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In Power-packed Presentations, Transformation from Lay Person to Trained Responder

First Aid, CPR Training at Hamaspik Makes New Residential Staff Competent, Confident

July 24, '15

By Mendy Hecht, Hamaspik Gazette

It’s shortly after 10:00 a.m. the morning of June 7, and Rachel David, RN, a nurse with Hamaspik of Orange County, is setting up shop in a conference room at Hamaspik of Rockland County.

In just a few minutes, she’ll be launching an hours-long training session on CPR and basic first aid for several Hamaspik direct-care employees.

Those Direct Support Professionals (DSP), the workers who form the front lines of care at Hamaspik’s bevy of Individualized Residential Alternative (IRA) group homes, Day Habilitation (Day Hab) and other person-centered disability care programs, need constant competence in emergency medicine.

It’s one of the many safety- and quality-of-life rules and regulations of the New York State Office for People With Developmental Disabilities (OPWDD), the state agency overseeing disability nonprofits like Hamaspik. And it, like all the rest, is meticulously adhered to by Hamaspik.

Mrs. David sets up the instructional CD on the big-screen monitor dominating the front of the room and removes several CPR training mannequins from their carry bags. The group of students, all DSPs with four different Hamaspik of Rockland County group homes, have walked in and seated themselves. Mrs. David begins.

Aside from behavioral issues that may inject themselves into the mix, treating medical emergencies involving individuals with disabilities is no different manual-wise than treating medical emergencies involving typical people, Mrs. David later says.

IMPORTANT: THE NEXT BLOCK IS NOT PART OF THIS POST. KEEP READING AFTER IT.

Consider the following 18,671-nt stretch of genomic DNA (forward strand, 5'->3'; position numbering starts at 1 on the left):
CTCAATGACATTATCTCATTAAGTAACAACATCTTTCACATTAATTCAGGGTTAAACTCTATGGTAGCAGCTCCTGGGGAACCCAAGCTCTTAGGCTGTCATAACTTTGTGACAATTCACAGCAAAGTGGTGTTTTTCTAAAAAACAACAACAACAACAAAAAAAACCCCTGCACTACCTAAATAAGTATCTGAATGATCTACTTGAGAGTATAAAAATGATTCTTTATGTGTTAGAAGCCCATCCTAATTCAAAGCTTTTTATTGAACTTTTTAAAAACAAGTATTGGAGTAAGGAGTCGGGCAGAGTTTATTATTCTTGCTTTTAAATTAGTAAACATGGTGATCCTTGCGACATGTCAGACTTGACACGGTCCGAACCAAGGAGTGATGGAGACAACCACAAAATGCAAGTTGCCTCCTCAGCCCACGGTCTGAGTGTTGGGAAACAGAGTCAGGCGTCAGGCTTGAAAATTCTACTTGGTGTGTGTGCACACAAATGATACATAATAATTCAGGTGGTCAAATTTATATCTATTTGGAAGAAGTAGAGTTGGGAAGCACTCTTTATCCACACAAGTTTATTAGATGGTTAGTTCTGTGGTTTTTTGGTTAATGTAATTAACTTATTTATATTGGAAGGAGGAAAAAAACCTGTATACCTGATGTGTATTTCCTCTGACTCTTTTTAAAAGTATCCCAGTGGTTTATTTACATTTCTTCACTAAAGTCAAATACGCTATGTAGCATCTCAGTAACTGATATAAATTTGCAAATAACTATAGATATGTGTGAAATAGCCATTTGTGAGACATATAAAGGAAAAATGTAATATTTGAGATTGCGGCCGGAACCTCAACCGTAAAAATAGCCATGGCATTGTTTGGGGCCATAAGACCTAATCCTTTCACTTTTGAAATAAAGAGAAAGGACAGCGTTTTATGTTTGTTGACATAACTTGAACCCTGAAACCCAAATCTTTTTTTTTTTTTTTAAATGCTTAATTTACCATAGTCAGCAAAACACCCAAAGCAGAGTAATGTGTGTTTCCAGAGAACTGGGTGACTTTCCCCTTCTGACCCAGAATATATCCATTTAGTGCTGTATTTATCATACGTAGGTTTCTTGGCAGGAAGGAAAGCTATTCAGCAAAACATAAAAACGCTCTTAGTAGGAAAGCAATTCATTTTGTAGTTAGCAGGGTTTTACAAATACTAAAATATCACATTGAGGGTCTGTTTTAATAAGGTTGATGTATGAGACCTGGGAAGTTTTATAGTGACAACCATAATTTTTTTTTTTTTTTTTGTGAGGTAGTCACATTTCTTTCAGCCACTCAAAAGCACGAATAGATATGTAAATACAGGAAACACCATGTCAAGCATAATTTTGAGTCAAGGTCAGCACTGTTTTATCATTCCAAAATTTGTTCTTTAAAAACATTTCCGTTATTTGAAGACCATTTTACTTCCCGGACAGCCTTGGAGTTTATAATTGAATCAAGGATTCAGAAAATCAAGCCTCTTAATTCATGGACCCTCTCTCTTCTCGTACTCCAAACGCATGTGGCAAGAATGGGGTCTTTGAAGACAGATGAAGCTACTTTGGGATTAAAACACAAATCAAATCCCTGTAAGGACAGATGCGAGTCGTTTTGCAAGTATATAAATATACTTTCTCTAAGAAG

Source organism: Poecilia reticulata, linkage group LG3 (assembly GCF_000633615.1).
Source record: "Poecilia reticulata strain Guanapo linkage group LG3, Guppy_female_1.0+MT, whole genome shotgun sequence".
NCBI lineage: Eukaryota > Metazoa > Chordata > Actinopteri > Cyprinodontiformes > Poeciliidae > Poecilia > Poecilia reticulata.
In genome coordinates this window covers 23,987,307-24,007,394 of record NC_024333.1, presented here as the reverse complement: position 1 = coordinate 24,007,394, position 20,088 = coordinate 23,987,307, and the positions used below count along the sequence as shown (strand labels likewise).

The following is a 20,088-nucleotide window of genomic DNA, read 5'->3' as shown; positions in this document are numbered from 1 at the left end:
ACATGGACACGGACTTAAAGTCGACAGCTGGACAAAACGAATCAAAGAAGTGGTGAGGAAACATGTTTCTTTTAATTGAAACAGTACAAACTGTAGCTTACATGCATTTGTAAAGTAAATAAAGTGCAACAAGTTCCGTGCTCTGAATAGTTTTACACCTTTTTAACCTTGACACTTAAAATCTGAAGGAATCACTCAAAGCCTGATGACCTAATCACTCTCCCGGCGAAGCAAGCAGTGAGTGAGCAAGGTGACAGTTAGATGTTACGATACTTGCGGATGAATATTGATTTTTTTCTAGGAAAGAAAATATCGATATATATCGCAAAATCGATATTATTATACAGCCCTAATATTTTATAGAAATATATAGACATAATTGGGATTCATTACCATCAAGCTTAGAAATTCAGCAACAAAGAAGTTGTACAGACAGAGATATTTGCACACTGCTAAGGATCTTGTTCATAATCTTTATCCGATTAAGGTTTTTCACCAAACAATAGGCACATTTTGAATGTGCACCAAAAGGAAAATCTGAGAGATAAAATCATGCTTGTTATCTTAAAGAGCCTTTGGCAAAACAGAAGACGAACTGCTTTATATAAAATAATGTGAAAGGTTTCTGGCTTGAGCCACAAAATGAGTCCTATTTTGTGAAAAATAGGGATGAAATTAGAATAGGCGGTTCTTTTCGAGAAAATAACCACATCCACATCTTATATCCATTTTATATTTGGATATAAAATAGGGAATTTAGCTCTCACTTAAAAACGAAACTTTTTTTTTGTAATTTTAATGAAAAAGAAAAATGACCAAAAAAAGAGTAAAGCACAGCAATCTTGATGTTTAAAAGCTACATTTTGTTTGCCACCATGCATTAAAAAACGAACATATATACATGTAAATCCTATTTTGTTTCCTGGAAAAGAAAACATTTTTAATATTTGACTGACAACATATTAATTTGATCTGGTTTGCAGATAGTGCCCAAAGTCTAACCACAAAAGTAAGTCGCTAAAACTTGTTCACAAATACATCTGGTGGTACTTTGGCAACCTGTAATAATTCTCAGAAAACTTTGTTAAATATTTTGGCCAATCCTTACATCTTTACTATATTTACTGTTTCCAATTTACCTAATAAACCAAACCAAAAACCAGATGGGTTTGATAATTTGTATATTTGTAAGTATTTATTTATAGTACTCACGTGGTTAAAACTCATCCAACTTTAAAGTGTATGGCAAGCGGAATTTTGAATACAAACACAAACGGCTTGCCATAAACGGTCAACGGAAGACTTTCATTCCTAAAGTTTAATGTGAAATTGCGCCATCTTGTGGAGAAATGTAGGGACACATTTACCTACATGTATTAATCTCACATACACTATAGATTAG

But right now, the instructor is reviewing respiratory basics.

An overview of how the lungs work quickly segues into the cardiovascular system, then into sudden cardiac arrest (SCA).

With survival times in SCA cases significantly shorter than those of heart attacks or blood-vessel blockages, a critical part of any first-aid training is how to identify an SCA case—and what to do.

A good part of treating SCAs is using an automated external defibrillator (AED), the user-friendly device commonly found in public areas. These are designed to take the guesswork out of lay people using them on unconscious SCA victims in emergency situations. Nurse David concisely explains it all; the attentive audience quickly internalizes it.

The rest of the session consists of basic life-support responses: treating choking victims and airway obstructions, heart attacks or heart failures, and how to perform the Heimlich maneuver and CPR on infants, children and adults alike.

Under Mrs. David’s eagle-eyed supervision, each participant takes her turn learning precisely how to use the hands and arms to perform the rescue medical techniques, with the nurse demonstrating on the handy dummies and then observing each student demonstrate their newfound skills to her professional satisfaction.

The next day, Mrs. David and students reconvene in the classroom for another several hours of basic first-aid and emergency-response instruction.

Today, the subjects at hand are equally wide-ranging and vital, including head and eye injuries, diabetic and asthmatic reactions, controlling nosebleeds, proper handling of dislodged teeth, and, of high importance, treating burns.

In the course of the course, the registered nurse and Hamaspik veteran walks students through a host of critical basics, eliminating the chaff and cutting to the germ of each subject.

Mrs. David keeps it all interesting, informative and foolproof, later says Mrs. Esty Landau, the longtime Fosse Shvesterheim IRA Manager who is one of the attendees. “Now I would have no problem using an AED,” she later tells the Gazette.

By the time the class concludes at 12:30 p.m. (it began in the morning), the group of DSPs walk out of the classroom as duly trained and certified emergency-medicine first responders.

They’re not quite the EMTs who populate community volunteer rescue squads like Hatzolah (of which Hamaspik has had a few over the years). That takes a bit more than two sessions. But should any medical emergency arise at their Hamaspik programs, the individuals involved are sure to get the topquality and regulation-required professional first response that is par for the course at Hamaspik—and now, with the newest in-house training, certified once again.